I am planning to buy celestron nexstar 127SLT and I want to know what can I see using my telescope.

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    $\begingroup$ Do you have a specific one (or more) in mind? Then please add the link to its specifications. $\endgroup$
    – user1569
    Oct 25, 2018 at 13:35
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    $\begingroup$ This question does not give enough detail to answer. It is like saying "I'm buying a car with a top speed of 200 km/h. What are some places I can visit?" The magnification only one factor, and not the most important one. $\endgroup$
    – James K
    Oct 25, 2018 at 17:16
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    $\begingroup$ @JamesK That is the perfect simile. Excellent comment. $\endgroup$ Oct 25, 2018 at 19:17
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    $\begingroup$ @PalliVishal welcome to Astronomy! 1. don't buy that telescope yet! 2. Have a look around this site, especially other questions about telescope purchases and magnification (there's a search feature near the top of the page) 3. Have a look at the Help Center here and how to ask good questions. Your question is likely to be closed because there's not enough information in it. You can still edit your question and improve, and it may be reopened. But check other questions here first. $\endgroup$
    – uhoh
    Oct 25, 2018 at 22:56
  • $\begingroup$ I've made some small grammar edits to the title and added some better tags. You can just click the amateur-observing tag and start reading those, or narrow it down by adding additional terms like "magnification" astronomy.stackexchange.com/… $\endgroup$
    – uhoh
    Oct 25, 2018 at 23:00

1 Answer 1


First of all, the high end of magnification is generally not as important as several other factors. However, considering that no additional information was given in the question beyond "reflecting", I will make some assumptions and only give you a very general estimate.

The book "Fundamental Astronomy: H. Karttunen et al.", page 51, formula (3.5) gives a relationship between the diameter of a telescope's aperture and it's useful magnification.
This relation is as follows ($e$ is the resolving capacity of the human eye, $D$ is the aperture diameter, $ω$ is the maximum magnification and $λ$ is the wavelength of visible light, used in the formula for the telescope's resolving capacity:

$$θ ≈ 1.22×λ/D ≈ λ/D,$$

$$ω_{max} = \frac{e}{θ} ≈ \frac{eD}{λ} = \frac{(5.8 × 10^{-4} × D)}{(5.5 × 10^{-7} m)} ≈ \frac{D}{1 mm}.$$

That's a key concept for you, because any additional magnification above that can be thought of as "empty magnification". It exists mathematically, but the image is so blurry that you will not see any additional detail, and probably be quite disappointed in your purchase if you paid a lot of money for that magnification!

Let's try backtracking from 500x.

If this is the true maximum useful magnification this telescope can achieve, then its aperture diameter would be about 50cm. This aperture allows for $D^2/d^2$ brighter stars to be observed ($d$ is the diameter of the human pupil). When this is calculated and converted to magnitudes, it turns out you should be able to see stars up to magnitude $9+6=15$.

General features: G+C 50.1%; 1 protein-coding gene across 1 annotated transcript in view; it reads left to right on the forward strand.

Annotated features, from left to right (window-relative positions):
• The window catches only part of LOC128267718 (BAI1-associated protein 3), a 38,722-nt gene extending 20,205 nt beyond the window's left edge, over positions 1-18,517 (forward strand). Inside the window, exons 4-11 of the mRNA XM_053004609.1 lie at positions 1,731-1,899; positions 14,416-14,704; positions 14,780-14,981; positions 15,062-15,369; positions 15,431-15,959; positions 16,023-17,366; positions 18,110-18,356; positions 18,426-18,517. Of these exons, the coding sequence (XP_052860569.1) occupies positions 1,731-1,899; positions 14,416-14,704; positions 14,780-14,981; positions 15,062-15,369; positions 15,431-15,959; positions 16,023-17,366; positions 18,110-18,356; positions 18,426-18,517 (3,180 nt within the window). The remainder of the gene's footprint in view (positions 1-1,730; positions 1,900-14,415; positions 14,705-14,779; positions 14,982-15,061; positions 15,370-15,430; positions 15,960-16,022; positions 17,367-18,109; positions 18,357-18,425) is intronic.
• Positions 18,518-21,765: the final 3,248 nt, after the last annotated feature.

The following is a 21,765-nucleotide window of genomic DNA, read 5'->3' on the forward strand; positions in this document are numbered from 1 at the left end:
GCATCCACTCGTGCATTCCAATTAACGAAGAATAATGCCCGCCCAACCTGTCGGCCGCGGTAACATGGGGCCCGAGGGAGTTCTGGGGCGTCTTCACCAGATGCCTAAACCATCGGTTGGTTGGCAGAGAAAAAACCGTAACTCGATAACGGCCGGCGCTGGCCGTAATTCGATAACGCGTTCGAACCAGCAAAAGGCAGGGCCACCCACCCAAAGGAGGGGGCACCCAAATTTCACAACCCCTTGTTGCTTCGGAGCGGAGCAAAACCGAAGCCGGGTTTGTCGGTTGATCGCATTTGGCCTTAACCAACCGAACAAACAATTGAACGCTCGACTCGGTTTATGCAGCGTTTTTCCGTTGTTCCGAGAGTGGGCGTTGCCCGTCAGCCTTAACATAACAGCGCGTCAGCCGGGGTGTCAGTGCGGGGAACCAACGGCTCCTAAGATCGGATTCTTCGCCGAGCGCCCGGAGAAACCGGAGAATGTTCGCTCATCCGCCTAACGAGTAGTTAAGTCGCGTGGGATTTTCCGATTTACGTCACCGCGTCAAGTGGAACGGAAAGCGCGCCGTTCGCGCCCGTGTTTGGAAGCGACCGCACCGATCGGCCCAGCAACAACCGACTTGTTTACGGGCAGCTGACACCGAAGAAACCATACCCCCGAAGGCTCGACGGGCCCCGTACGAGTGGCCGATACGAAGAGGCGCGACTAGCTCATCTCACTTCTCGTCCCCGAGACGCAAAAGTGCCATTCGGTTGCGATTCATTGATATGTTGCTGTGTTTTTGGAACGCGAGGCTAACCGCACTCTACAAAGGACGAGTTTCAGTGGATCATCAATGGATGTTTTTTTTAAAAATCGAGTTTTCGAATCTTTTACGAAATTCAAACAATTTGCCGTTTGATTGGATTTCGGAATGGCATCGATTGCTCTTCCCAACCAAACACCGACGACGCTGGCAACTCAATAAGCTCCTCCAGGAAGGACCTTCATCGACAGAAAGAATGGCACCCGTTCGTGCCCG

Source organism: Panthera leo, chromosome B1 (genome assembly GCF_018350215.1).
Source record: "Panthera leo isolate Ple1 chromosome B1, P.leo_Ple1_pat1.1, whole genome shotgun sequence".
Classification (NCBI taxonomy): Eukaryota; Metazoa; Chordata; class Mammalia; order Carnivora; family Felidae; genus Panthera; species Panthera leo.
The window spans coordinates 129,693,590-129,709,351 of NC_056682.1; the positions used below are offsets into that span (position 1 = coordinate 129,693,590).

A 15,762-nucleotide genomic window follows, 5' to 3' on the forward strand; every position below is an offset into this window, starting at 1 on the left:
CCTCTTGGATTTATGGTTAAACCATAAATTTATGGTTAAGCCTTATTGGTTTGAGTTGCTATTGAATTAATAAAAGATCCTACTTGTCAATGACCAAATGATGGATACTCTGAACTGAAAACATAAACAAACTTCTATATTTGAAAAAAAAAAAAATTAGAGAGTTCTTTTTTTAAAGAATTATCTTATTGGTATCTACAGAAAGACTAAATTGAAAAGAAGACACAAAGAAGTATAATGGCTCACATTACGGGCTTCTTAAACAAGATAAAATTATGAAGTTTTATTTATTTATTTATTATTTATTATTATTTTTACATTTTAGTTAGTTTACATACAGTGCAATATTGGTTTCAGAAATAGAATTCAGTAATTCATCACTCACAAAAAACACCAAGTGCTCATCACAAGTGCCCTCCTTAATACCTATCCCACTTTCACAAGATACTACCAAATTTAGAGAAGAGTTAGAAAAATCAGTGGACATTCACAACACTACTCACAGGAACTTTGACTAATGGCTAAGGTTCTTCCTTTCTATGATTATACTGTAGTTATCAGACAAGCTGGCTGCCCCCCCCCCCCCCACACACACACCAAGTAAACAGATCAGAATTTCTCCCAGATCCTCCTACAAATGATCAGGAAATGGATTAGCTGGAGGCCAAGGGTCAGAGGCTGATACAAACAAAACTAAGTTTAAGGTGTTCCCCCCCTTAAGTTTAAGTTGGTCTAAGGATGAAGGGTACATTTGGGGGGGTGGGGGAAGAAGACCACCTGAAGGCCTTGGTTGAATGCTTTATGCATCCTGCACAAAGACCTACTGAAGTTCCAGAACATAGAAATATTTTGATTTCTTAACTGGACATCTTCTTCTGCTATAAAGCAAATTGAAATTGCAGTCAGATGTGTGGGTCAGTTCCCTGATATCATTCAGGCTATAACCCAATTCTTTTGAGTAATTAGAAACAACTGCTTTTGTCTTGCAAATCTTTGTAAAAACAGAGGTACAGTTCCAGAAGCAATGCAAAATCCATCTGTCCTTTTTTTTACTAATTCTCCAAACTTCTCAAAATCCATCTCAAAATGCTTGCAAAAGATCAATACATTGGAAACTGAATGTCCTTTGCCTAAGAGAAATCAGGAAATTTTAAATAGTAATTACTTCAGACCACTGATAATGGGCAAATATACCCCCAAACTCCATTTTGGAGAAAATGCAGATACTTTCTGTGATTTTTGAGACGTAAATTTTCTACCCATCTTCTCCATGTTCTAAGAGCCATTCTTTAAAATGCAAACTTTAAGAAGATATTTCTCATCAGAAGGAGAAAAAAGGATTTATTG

However this is a very rough estimation and you certainly will not be able to see magnitude 15 stars due to atmospheric extinction, seeing and other factors ... my estimate is you'll see stars about the 12th magnitude on a good night.

If the 500x telescope you are looking at has a much smaller aperture than 50 cm (and probably that's true) then that 500x is not going to be so useful in reality.

Take some time and read further about telescopes. This site has many existing questions and answers on the subject.

  • $\begingroup$ Entrance aperture has nothing to do with achievable magnification. $\endgroup$ Oct 25, 2018 at 17:53
  • $\begingroup$ @CarlWitthoft "Fundamental Astronomy: H. Karttunen", page 51, formula (3.5) connects objective aperture with maximum useful magnification. I changed the word "possible" to "useful" in my comment. I am certain maximum useful magnification does indeed have much to do with objective aperture. $\endgroup$
    – Tosic
    Oct 25, 2018 at 18:05
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    $\begingroup$ thank you for doing that. You are correct that the useful/useable magnification does depend on aperture sizes (same as when dealing with microscope objectives). $\endgroup$ Oct 25, 2018 at 18:07
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    $\begingroup$ I have found that telescope makers who talk about magnification are usually at the budget (ie low cost) end of the market. If I’m correct then a diameter of 500mm is out of the question. We are probably look at a reflector with a mirror of 115 to 125 mm, for which a max useful magnification (under very good conditions) would be about 200. $\endgroup$
    – Dr Chuck
    Oct 25, 2018 at 19:02
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    $\begingroup$ @Tosic your answer is basically correct, I've just expanded it a bit and adjusted the formatting. If you can find that equation and put it into the answer itself, that would be great! If you need help with MathJax formatting for equations you can ping me, or someone else may help as well. $\endgroup$
    – uhoh
    Oct 25, 2018 at 23:13

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